The Consumer Technology Association announced last week that it would be allowing “tech-based sexual products” as its own category at the Consumer Electronics Show in 2020, almost a year after accusations of gender bias for revoking a technology award given to Oregon-based sex tech company Lora DiCarlo.
In October 2018, Lora DiCarlo was informed that their “smart vibrator” product known as the Osé had won an award in the robots and drone products category at the Consumer Electronics Show, run by the Consumer Technology Association. About a month later, CTA officials contacted the company to say the award was being revoked, on the grounds that the Osé “does not fit any of [CTA’s] existing product categories.”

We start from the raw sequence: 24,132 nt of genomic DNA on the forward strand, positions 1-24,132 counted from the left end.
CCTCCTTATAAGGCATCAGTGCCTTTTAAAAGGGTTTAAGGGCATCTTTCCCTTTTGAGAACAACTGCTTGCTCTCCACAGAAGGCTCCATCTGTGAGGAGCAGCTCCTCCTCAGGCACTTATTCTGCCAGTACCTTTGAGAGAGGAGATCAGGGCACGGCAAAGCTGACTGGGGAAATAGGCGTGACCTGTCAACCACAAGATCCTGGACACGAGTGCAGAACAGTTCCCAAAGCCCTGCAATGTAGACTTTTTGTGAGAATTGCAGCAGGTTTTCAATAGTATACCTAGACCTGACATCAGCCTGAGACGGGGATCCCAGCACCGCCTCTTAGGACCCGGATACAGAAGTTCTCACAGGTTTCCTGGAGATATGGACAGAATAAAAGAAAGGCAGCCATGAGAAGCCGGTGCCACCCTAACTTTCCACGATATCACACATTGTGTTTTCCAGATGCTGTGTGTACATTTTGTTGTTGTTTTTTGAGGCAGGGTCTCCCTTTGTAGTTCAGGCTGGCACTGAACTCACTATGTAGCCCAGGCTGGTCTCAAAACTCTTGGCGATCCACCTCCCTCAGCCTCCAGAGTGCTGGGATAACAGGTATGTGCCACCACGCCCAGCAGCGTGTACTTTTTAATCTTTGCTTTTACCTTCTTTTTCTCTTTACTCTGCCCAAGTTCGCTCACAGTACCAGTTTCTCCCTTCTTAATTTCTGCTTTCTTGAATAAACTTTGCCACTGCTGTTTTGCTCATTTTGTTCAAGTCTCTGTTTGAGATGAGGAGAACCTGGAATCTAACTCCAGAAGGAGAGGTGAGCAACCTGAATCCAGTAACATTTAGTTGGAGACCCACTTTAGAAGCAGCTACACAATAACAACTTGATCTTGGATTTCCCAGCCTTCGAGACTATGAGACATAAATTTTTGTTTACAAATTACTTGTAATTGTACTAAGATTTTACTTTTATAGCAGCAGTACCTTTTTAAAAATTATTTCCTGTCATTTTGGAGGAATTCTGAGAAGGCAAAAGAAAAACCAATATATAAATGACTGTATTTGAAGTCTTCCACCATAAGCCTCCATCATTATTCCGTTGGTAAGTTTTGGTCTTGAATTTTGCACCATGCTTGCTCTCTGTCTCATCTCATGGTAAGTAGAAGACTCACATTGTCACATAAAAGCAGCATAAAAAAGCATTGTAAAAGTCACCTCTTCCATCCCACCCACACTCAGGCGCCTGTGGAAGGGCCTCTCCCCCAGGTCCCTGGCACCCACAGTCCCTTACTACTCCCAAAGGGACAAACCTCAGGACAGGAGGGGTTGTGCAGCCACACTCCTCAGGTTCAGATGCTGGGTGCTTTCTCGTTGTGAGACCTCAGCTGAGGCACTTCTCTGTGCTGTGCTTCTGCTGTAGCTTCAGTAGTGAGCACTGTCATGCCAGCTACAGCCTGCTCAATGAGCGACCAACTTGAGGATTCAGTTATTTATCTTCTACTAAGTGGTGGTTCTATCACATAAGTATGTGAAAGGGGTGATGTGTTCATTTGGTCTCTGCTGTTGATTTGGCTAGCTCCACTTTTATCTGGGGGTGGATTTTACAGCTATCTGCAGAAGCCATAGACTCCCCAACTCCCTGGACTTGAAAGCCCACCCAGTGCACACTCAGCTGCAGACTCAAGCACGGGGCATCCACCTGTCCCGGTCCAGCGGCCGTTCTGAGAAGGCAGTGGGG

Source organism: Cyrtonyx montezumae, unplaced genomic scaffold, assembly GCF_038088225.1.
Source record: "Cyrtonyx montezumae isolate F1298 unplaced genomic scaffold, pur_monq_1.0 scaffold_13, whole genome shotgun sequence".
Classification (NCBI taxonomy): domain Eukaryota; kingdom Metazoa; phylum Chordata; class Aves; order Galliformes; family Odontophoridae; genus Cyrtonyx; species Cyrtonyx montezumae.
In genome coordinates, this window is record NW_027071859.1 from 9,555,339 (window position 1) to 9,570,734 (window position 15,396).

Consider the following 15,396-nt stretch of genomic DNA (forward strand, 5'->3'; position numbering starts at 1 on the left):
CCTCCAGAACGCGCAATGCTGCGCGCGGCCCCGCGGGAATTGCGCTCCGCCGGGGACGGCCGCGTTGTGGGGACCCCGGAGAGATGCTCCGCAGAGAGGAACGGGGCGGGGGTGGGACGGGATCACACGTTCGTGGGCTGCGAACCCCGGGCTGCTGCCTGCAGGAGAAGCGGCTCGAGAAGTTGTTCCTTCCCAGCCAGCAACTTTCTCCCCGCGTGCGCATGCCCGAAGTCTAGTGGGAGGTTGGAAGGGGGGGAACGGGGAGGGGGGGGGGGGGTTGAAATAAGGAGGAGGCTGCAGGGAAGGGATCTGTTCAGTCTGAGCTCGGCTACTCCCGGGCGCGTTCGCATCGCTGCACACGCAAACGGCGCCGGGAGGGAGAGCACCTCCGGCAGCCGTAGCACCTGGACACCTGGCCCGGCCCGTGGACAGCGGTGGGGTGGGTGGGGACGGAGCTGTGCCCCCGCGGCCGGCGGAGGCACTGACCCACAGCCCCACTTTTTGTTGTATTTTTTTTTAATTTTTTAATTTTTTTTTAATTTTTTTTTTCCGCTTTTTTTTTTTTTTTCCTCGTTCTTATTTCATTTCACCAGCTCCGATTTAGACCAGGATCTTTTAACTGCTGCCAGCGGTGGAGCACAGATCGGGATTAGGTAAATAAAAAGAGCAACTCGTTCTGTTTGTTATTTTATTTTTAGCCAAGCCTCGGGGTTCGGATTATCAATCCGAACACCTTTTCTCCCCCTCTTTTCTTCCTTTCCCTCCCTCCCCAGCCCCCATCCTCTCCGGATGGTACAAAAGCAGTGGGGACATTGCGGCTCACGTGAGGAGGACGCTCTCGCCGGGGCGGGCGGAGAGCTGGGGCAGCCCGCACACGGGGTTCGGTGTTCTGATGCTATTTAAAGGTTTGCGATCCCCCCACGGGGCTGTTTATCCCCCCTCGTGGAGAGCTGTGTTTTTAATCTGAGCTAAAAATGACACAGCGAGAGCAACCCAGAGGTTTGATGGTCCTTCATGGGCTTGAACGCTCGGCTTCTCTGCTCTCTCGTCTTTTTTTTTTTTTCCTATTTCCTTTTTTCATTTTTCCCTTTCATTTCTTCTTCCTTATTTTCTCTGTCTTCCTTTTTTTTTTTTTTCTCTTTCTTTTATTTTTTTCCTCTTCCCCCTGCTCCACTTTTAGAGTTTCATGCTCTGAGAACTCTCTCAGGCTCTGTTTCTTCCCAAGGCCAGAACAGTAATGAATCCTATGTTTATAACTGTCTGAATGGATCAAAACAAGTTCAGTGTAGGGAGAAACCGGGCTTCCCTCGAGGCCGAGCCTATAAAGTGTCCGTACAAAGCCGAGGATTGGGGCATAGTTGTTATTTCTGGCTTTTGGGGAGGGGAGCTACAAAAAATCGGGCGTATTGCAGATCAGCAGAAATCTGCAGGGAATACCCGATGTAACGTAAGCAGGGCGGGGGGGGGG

After public backlash from Lora DiCarlo founder Lora Haddock and others who accused the CTA of longstanding gender bias, the organization hired The Female Quotient, a consulting firm specializing in women in the workplace. The new category will exist on a “one-year trial basis as part of the Health & Wellness product category,” according to a CTA press release.
In addition to formalizing sex tech as part of the CES, CTA also released new policies regarding employees’ dress code, as well as a reminder about the ban on technologies involving pornography.
By Ian MacRonald